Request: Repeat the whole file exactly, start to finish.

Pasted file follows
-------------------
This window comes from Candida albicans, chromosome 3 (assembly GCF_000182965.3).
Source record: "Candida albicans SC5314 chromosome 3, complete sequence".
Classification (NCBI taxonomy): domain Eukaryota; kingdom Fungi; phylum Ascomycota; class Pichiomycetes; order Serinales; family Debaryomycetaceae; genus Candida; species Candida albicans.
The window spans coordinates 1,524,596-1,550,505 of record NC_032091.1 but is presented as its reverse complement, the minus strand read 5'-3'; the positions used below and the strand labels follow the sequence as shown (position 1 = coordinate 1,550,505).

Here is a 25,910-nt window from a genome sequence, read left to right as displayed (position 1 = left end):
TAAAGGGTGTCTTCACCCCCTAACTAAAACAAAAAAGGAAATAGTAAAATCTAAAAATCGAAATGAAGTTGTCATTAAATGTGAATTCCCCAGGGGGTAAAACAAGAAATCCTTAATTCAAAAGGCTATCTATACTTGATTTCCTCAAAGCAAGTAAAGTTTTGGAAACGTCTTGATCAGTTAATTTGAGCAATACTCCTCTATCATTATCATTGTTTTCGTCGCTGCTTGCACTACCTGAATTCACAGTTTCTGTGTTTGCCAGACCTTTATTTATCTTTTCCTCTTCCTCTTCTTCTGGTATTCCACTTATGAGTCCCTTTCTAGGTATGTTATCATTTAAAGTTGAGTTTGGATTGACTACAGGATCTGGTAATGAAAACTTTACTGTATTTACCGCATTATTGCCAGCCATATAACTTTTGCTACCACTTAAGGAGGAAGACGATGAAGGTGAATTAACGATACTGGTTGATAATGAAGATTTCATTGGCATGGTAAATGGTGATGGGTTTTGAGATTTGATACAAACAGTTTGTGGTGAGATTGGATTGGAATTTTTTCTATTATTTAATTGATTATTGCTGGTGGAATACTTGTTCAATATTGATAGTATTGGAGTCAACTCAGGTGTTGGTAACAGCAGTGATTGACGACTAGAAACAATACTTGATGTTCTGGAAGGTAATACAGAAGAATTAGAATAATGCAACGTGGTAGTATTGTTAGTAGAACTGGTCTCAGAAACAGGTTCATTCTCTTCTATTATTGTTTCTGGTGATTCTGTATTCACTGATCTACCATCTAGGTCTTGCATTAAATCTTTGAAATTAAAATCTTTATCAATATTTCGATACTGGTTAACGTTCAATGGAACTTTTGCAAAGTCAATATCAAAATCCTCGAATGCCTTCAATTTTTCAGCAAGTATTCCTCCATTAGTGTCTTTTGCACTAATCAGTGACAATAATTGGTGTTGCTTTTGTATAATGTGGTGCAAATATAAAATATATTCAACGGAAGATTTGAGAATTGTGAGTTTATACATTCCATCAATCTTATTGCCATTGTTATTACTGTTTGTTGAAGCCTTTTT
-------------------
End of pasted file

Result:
This window comes from Candida albicans, chromosome 3 (assembly GCF_000182965.3).
Source record: "Candida albicans SC5314 chromosome 3, complete sequence".
Classification (NCBI taxonomy): domain Eukaryota; kingdom Fungi; phylum Ascomycota; class Pichiomycetes; order Serinales; family Debaryomycetaceae; genus Candida; species Candida albicans.
The window spans coordinates 1,524,596-1,550,505 of record NC_032091.1 but is presented as its reverse complement, the minus strand read 5'-3'; the positions used below and the strand labels follow the sequence as shown (position 1 = coordinate 1,550,505).

Here is a 25,910-nt window from a genome sequence, read left to right as displayed (position 1 = left end):
TAAAGGGTGTCTTCACCCCCTAACTAAAACAAAAAAGGAAATAGTAAAATCTAAAAATCGAAATGAAGTTGTCATTAAATGTGAATTCCCCAGGGGGTAAAACAAGAAATCCTTAATTCAAAAGGCTATCTATACTTGATTTCCTCAAAGCAAGTAAAGTTTTGGAAACGTCTTGATCAGTTAATTTGAGCAATACTCCTCTATCATTATCATTGTTTTCGTCGCTGCTTGCACTACCTGAATTCACAGTTTCTGTGTTTGCCAGACCTTTATTTATCTTTTCCTCTTCCTCTTCTTCTGGTATTCCACTTATGAGTCCCTTTCTAGGTATGTTATCATTTAAAGTTGAGTTTGGATTGACTACAGGATCTGGTAATGAAAACTTTACTGTATTTACCGCATTATTGCCAGCCATATAACTTTTGCTACCACTTAAGGAGGAAGACGATGAAGGTGAATTAACGATACTGGTTGATAATGAAGATTTCATTGGCATGGTAAATGGTGATGGGTTTTGAGATTTGATACAAACAGTTTGTGGTGAGATTGGATTGGAATTTTTTCTATTATTTAATTGATTATTGCTGGTGGAATACTTGTTCAATATTGATAGTATTGGAGTCAACTCAGGTGTTGGTAACAGCAGTGATTGACGACTAGAAACAATACTTGATGTTCTGGAAGGTAATACAGAAGAATTAGAATAATGCAACGTGGTAGTATTGTTAGTAGAACTGGTCTCAGAAACAGGTTCATTCTCTTCTATTATTGTTTCTGGTGATTCTGTATTCACTGATCTACCATCTAGGTCTTGCATTAAATCTTTGAAATTAAAATCTTTATCAATATTTCGATACTGGTTAACGTTCAATGGAACTTTTGCAAAGTCAATATCAAAATCCTCGAATGCCTTCAATTTTTCAGCAAGTATTCCTCCATTAGTGTCTTTTGCACTAATCAGTGACAATAATTGGTGTTGCTTTTGTATAATGTGGTGCAAATATAAAATATATTCAACGGAAGATTTGAGAATTGTGAGTTTATACATTCCATCAATCTTATTGCCATTGTTATTACTGTTTGTTGAAGCCTTTTT